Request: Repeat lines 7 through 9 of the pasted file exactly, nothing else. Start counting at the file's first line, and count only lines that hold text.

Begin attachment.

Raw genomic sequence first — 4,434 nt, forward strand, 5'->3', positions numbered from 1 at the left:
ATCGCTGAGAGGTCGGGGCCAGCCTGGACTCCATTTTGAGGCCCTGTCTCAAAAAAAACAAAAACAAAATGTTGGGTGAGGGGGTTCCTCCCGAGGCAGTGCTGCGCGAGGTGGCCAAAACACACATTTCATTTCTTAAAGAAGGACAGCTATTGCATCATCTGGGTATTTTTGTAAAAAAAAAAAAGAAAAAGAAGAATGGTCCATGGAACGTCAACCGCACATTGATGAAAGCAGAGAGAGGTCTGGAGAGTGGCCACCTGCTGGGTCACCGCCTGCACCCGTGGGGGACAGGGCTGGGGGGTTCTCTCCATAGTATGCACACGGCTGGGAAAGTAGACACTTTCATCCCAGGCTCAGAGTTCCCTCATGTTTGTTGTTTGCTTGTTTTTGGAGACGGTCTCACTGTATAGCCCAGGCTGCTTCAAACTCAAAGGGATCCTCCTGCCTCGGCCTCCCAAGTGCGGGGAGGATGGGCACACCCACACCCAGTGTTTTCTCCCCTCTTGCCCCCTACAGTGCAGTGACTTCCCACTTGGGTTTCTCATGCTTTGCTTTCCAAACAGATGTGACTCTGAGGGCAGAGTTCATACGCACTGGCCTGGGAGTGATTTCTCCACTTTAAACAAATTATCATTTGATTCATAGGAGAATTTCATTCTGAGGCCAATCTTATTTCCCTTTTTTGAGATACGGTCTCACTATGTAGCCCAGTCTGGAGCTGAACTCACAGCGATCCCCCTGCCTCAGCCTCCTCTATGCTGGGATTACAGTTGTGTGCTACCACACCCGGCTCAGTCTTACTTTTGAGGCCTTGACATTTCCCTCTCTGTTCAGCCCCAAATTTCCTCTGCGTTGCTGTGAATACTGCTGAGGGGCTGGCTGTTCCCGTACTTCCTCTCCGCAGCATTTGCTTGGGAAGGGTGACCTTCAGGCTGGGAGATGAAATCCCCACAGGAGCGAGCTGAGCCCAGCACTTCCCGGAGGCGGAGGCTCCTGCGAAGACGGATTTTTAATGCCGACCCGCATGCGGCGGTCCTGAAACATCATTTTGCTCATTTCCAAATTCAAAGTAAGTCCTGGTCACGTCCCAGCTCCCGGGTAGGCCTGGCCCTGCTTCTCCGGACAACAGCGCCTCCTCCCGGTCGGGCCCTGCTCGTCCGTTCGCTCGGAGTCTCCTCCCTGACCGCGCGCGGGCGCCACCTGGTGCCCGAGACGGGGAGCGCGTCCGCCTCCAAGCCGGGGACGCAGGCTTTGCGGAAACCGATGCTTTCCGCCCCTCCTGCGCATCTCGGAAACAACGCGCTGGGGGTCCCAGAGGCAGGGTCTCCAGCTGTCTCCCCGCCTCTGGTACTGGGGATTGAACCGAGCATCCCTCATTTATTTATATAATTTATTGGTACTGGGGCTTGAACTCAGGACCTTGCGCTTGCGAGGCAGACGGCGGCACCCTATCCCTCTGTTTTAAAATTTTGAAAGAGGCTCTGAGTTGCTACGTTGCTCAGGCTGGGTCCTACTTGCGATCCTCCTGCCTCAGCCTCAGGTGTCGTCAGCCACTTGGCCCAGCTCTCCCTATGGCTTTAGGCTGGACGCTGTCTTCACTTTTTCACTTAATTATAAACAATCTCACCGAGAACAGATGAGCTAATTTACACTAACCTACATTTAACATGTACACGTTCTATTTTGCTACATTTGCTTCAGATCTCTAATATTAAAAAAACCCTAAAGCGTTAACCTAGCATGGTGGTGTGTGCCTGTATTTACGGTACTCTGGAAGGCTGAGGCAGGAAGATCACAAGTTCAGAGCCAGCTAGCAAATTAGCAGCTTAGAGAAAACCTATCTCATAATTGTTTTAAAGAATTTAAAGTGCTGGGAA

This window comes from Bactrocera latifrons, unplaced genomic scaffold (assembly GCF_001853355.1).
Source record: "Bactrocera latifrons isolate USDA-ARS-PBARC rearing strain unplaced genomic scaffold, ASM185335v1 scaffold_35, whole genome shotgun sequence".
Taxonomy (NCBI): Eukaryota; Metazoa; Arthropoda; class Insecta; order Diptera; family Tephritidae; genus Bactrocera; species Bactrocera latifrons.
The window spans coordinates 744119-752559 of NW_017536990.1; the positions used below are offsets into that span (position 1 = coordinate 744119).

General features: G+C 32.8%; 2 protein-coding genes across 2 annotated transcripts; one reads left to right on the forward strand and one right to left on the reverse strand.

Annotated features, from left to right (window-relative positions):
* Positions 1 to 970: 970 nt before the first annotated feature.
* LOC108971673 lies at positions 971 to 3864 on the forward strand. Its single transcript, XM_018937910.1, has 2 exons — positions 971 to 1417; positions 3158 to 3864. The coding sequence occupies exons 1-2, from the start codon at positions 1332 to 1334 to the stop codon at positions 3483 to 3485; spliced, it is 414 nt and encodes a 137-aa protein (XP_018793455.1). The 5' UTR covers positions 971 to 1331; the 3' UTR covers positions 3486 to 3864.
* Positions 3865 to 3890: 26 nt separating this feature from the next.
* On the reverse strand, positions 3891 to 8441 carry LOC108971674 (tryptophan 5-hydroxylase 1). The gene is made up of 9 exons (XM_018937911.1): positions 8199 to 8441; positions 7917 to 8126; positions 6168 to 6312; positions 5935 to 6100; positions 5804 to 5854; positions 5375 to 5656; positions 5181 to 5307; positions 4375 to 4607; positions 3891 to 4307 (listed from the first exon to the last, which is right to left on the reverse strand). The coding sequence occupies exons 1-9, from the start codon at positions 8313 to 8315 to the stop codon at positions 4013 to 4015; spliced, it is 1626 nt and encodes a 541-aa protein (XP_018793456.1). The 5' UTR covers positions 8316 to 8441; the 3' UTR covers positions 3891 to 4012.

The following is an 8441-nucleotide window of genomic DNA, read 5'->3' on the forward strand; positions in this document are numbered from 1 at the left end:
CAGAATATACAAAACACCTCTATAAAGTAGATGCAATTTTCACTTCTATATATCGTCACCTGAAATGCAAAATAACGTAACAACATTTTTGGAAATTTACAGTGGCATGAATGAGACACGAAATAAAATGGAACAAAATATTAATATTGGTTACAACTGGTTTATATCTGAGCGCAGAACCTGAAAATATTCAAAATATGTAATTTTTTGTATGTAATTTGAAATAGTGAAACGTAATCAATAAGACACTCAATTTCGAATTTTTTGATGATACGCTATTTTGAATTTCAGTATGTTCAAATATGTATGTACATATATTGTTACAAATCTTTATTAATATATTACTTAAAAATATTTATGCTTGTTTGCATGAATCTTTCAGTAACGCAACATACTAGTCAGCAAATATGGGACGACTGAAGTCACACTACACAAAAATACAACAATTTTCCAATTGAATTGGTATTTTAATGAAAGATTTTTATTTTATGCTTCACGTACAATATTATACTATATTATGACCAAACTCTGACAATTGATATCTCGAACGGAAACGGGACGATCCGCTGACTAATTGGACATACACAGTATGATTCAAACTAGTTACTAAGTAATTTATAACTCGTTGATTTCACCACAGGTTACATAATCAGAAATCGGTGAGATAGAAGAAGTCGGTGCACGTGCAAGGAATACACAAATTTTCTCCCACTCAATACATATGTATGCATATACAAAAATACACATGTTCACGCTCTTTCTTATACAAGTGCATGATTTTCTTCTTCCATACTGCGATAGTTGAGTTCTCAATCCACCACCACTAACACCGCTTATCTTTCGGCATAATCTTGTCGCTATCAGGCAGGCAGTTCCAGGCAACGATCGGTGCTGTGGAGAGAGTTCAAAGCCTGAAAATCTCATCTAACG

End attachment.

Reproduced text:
General features: G+C 32.8%; 2 protein-coding genes across 2 annotated transcripts; one reads left to right on the forward strand and one right to left on the reverse strand.

Annotated features, from left to right (window-relative positions):
* Positions 1 to 970: 970 nt before the first annotated feature.